Motherboard: Biostar M6TBA

Today’s motherboard is from a Taiwanese manufacturer called Biostar Microtech International (know as Biostar for short). They are one of the old guard of PC motherboard manufacturing having started in 1986, although until finding this board I haven’t used much or any of their hardware. In the past Biostar have made boards for OEMs as well as the high-end, mid and lower-end of the market. These days they seem to be focusing on higher end parts. This particular example is a M6TBA ver 1.3 which from the date codes on the board appears to be made in 1998.

Here’s an overview of the board.

Biostar M6TBA

It supports slot 1 processors up to 800 Mhz surprisingly, this would have been faster than any of the Pentium II chips available at the time. It was probably a forward looking design, perhaps with the capability to support a Pentium III in a slotket, although this isn’t documented in the manual. The slot 1 system was implemented by Intel for a few reasons, but mainly they wanted to move away from the ageing socket 7 standard, partly because it was limiting the memory bandwidth and partly because it was used by many of their competitors.

They initially designed another socket, which was called socket 8, this saw limited production as there was a problem with how the cache was integrated onto the CPU. It actually had two separate dies on the one package, which proved to be a production problem that increased wastage when either a cache die or processor die turned out to be faulty. The slot 1 design solved this problem by putting the CPU and cache in separate packages on an installable module. They did miss an opportunity to put the voltage regulation on the module, which would have made the slot 1 more flexible and future-proof.

The board is pretty standard fair for it’s time, having an Intel chipset ( 82243bx being the north bridge) with PCI, ISA and AGP slots, which were all fairly standard for the time. It supports up to 384MB of RAM in three 128MB SDRAM modules, which was quite alot of memory at the time. Many people had 64Mb-128Mb.

Front panelHere’s a close up of the front panel header and the CPU configuration jumper block (the ones with yellow jumpers). The front panel is marked, adequately,  but not really nicely. The CPU configuration block has no markings at all, requiring you to look up the manual, which luckily is still available. Looking at this block it is unclear what speed of CPU was installed, as according to the manual these settings don’t match any of the speeds. Perhaps the board can detect the speed automatically.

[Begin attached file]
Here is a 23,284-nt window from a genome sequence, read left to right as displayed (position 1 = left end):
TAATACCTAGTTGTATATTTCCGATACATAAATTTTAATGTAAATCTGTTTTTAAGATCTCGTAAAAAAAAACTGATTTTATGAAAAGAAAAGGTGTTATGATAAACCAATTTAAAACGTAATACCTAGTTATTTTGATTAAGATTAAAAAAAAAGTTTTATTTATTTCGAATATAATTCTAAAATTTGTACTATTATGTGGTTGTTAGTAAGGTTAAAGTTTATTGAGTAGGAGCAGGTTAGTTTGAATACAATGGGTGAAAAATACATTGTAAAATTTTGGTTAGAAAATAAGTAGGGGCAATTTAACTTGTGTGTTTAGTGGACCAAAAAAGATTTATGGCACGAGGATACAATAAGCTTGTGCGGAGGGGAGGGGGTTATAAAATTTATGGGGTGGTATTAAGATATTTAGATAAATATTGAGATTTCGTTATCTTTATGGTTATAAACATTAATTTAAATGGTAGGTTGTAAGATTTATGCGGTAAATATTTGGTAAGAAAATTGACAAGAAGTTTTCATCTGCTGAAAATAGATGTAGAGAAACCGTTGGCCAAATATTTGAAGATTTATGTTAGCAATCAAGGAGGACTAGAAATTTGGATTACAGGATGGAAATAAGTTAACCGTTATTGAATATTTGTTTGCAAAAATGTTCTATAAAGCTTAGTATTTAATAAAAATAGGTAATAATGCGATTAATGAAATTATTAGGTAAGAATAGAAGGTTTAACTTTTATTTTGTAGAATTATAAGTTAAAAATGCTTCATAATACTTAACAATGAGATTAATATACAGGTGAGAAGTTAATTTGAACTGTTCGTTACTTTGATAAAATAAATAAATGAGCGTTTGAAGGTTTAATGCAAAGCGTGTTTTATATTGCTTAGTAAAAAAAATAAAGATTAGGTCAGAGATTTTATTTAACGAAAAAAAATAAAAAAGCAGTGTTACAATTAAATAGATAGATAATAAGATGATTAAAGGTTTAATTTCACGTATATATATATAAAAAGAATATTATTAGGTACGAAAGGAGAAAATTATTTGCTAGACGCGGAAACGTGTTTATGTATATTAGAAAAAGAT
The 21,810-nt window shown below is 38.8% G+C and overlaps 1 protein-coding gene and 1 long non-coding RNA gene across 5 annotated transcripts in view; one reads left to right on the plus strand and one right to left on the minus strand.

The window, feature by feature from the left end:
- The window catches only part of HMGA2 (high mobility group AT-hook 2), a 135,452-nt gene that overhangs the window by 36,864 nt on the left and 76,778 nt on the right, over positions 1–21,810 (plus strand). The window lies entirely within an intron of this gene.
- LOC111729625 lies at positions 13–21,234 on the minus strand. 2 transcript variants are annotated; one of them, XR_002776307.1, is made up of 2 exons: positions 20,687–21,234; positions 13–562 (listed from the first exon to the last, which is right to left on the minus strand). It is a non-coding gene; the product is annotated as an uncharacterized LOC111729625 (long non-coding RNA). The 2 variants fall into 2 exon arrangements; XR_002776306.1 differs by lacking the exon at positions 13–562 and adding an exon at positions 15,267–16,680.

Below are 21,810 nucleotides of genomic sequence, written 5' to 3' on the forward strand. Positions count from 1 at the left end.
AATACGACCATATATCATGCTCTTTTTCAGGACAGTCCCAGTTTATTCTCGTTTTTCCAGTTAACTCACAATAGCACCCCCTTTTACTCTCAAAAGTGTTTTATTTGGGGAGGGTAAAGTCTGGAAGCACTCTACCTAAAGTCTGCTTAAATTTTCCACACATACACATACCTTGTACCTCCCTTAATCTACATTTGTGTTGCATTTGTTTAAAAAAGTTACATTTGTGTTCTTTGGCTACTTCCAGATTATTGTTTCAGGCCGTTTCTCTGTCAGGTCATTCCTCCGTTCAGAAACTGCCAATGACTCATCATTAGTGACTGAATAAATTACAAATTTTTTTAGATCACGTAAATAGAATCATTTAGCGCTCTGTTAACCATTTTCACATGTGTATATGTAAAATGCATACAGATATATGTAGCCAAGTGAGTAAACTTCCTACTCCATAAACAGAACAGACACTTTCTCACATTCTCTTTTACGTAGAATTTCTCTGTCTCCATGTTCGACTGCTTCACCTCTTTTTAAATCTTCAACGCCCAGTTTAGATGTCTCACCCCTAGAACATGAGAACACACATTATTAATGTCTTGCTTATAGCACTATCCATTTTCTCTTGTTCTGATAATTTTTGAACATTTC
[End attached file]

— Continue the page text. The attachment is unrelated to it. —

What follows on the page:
Heatsink footprint


An unusual feature of this board is the un-populated footprint next to the main power supply connected. It looks like a large heatsink was to be attached to the board with a linear voltage regulator, something you don’t normally see. It could be leftover from when the board was in the prototype phase, and thus not used in production, but still on the layout. Whatever the reason, the size of the heatsink foot print leads me to believe it was going to be dealing with a significant amount of power.

Speaking of power supply, check out the bulk capacitors next to the CPU slot.

Bulk capacitance

Some of the capacitors are visibly bulging, a sure sign they are failing. Sometimes a board will continue to function like this, but it usually means the board is about to fail. You can replace these components, but it’s tricky soldering on these multi-layer boards, it’s easy to damage them. It’s something I haven’t been brave enough to attempt yet.


Another interesting feature is this chip here, an SMC FDC37M602. It’s a Super IO chip which integrates floppy disk controller, serial ports, PS/2 ports and a parallel port. It’s quite some distance from the boards floppy connector, so I’d say the chipset is supporting that, at a guess I’d say this chip is driving all the rear port with the exception of the USB ports.

The thing I noticed however was the copyright notice on the chip, the date reads 1994 from a company called American Megatrends, a software house known for writing BIOS ROMs for PCs. This particular board however uses an Award BIOS which of course comes from a rival company! Not so much a technical achievement, but interesting to see.

Beginning to sum up this board, it’s not really ideal for the technician working on it. Mostly due to the CPU configuration jumpers having no markings at all. Otherwise it’s very similar to working on other boards of the same vintage. This would have been a more expensive board at the time, mostly because Intel boards and CPU’s tended to be more expensive. It has lots of standard slots allowing for upgrades and expansion. So it’s not all bad, just a bit inconvenient to change CPU with.